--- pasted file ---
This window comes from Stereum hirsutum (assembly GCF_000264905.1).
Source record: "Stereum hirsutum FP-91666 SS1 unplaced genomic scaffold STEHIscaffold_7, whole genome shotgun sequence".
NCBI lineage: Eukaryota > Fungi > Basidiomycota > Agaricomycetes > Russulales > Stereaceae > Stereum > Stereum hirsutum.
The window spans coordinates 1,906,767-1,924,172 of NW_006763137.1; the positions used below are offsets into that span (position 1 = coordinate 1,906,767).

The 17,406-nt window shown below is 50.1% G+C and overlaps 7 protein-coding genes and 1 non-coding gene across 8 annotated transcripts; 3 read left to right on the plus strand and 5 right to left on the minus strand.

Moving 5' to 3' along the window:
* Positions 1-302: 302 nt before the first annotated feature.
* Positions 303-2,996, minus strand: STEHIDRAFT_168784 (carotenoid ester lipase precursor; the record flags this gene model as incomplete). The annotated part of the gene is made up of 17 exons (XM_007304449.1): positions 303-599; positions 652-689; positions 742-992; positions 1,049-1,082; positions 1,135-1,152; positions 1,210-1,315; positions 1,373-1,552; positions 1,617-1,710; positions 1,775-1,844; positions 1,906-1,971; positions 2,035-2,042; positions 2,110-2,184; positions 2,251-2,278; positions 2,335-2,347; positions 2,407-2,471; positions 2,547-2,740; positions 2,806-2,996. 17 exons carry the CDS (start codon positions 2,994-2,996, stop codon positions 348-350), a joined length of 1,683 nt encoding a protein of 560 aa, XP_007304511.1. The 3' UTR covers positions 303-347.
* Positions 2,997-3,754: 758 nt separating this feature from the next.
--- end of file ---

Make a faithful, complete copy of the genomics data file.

This window comes from Stereum hirsutum (assembly GCF_000264905.1).
Source record: "Stereum hirsutum FP-91666 SS1 unplaced genomic scaffold STEHIscaffold_7, whole genome shotgun sequence".
NCBI lineage: Eukaryota > Fungi > Basidiomycota > Agaricomycetes > Russulales > Stereaceae > Stereum > Stereum hirsutum.
The window spans coordinates 1,906,767-1,924,172 of NW_006763137.1; the positions used below are offsets into that span (position 1 = coordinate 1,906,767).

The 17,406-nt window shown below is 50.1% G+C and overlaps 7 protein-coding genes and 1 non-coding gene across 8 annotated transcripts; 3 read left to right on the plus strand and 5 right to left on the minus strand.

Moving 5' to 3' along the window:
* Positions 1-302: 302 nt before the first annotated feature.
* Positions 303-2,996, minus strand: STEHIDRAFT_168784 (carotenoid ester lipase precursor; the record flags this gene model as incomplete). The annotated part of the gene is made up of 17 exons (XM_007304449.1): positions 303-599; positions 652-689; positions 742-992; positions 1,049-1,082; positions 1,135-1,152; positions 1,210-1,315; positions 1,373-1,552; positions 1,617-1,710; positions 1,775-1,844; positions 1,906-1,971; positions 2,035-2,042; positions 2,110-2,184; positions 2,251-2,278; positions 2,335-2,347; positions 2,407-2,471; positions 2,547-2,740; positions 2,806-2,996. 17 exons carry the CDS (start codon positions 2,994-2,996, stop codon positions 348-350), a joined length of 1,683 nt encoding a protein of 560 aa, XP_007304511.1. The 3' UTR covers positions 303-347.
* Positions 2,997-3,754: 758 nt separating this feature from the next.